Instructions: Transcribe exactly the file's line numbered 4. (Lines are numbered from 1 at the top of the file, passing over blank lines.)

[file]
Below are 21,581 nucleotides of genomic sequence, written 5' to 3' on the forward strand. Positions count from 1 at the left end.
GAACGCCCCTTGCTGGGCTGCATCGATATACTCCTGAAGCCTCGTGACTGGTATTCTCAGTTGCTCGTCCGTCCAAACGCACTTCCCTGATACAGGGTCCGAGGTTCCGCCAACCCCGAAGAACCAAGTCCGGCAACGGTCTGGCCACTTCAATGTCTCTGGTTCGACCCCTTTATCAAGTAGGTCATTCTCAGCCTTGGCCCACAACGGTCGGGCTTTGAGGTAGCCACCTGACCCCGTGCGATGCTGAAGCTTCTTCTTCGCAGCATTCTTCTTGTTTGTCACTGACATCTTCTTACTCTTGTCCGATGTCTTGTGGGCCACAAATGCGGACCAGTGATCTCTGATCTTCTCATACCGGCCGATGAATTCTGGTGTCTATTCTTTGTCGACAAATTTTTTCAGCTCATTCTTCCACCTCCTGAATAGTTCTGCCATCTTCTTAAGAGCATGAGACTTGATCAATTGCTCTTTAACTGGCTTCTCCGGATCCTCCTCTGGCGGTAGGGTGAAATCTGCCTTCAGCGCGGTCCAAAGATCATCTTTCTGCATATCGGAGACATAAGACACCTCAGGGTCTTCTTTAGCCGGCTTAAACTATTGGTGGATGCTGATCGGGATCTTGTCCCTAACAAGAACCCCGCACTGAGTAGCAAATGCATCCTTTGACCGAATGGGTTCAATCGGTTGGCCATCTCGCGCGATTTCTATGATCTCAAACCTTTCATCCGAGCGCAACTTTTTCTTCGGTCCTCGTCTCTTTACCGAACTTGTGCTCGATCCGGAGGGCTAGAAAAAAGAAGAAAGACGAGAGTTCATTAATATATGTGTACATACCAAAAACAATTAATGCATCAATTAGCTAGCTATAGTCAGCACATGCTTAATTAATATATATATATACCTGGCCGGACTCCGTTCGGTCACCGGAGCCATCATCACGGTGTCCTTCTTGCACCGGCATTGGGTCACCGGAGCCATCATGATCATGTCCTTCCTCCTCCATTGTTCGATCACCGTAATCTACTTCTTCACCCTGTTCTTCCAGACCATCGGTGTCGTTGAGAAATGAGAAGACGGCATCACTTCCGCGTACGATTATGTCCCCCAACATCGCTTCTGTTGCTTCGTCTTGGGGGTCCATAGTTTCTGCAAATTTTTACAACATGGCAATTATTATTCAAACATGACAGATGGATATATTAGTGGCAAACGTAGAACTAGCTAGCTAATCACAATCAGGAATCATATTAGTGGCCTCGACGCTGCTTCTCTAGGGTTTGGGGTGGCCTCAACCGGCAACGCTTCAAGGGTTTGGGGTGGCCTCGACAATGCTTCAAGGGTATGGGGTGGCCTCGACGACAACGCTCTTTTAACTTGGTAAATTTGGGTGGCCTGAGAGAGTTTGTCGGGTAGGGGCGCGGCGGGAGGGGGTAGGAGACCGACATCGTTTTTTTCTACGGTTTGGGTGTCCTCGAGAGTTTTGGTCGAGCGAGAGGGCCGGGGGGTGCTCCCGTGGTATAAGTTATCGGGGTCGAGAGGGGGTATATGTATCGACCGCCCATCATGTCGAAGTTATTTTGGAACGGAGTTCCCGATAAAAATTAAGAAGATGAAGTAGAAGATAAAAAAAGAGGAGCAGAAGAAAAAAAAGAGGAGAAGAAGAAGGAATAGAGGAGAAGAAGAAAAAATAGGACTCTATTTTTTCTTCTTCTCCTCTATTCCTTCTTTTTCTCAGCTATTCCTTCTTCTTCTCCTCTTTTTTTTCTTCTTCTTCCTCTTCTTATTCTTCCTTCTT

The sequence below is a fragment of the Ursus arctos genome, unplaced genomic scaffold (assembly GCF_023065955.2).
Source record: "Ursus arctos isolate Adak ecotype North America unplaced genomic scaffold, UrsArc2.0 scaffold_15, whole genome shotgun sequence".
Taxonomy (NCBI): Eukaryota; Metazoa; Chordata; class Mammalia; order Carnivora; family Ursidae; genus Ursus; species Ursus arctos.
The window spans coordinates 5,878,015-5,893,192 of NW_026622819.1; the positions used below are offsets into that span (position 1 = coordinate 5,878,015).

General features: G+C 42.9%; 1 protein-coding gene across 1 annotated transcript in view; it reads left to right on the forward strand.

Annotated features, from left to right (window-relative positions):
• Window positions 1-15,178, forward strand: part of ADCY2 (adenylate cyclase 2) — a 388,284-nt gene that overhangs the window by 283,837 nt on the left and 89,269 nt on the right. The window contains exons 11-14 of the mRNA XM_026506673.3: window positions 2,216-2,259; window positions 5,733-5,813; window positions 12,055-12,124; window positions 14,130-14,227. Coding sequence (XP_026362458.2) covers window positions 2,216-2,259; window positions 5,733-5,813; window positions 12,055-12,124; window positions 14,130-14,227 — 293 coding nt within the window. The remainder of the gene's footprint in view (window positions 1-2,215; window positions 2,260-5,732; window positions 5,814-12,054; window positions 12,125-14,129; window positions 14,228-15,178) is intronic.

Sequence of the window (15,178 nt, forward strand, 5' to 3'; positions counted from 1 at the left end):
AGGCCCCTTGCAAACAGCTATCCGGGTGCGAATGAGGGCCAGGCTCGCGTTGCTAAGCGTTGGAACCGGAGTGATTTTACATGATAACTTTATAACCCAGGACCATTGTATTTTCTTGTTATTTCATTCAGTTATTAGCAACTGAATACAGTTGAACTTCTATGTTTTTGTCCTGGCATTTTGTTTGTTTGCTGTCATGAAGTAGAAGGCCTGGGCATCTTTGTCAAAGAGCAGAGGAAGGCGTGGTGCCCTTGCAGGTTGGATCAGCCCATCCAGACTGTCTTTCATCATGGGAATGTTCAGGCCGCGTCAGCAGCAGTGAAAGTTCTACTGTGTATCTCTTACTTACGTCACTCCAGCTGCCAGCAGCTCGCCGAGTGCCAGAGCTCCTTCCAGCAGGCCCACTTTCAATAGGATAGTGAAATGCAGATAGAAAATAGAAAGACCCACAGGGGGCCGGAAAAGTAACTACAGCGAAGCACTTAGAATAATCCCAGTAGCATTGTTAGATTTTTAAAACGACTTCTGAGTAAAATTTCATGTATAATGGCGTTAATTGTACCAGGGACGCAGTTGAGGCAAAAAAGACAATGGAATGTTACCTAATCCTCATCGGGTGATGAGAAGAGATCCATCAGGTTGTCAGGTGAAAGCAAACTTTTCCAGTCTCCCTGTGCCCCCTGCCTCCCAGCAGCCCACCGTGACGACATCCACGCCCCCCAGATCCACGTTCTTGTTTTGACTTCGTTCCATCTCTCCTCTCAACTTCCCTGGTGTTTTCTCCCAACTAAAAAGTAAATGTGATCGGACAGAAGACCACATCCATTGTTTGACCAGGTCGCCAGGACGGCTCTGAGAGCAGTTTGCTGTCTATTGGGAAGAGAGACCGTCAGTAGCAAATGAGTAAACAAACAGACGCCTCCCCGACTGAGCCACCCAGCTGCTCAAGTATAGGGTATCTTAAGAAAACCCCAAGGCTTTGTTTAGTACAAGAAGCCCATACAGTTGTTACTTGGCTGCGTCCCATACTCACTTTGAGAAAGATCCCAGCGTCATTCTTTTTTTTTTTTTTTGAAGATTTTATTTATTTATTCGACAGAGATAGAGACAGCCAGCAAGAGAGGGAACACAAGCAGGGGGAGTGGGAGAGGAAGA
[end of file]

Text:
Source record: "Ursus arctos isolate Adak ecotype North America unplaced genomic scaffold, UrsArc2.0 scaffold_15, whole genome shotgun sequence".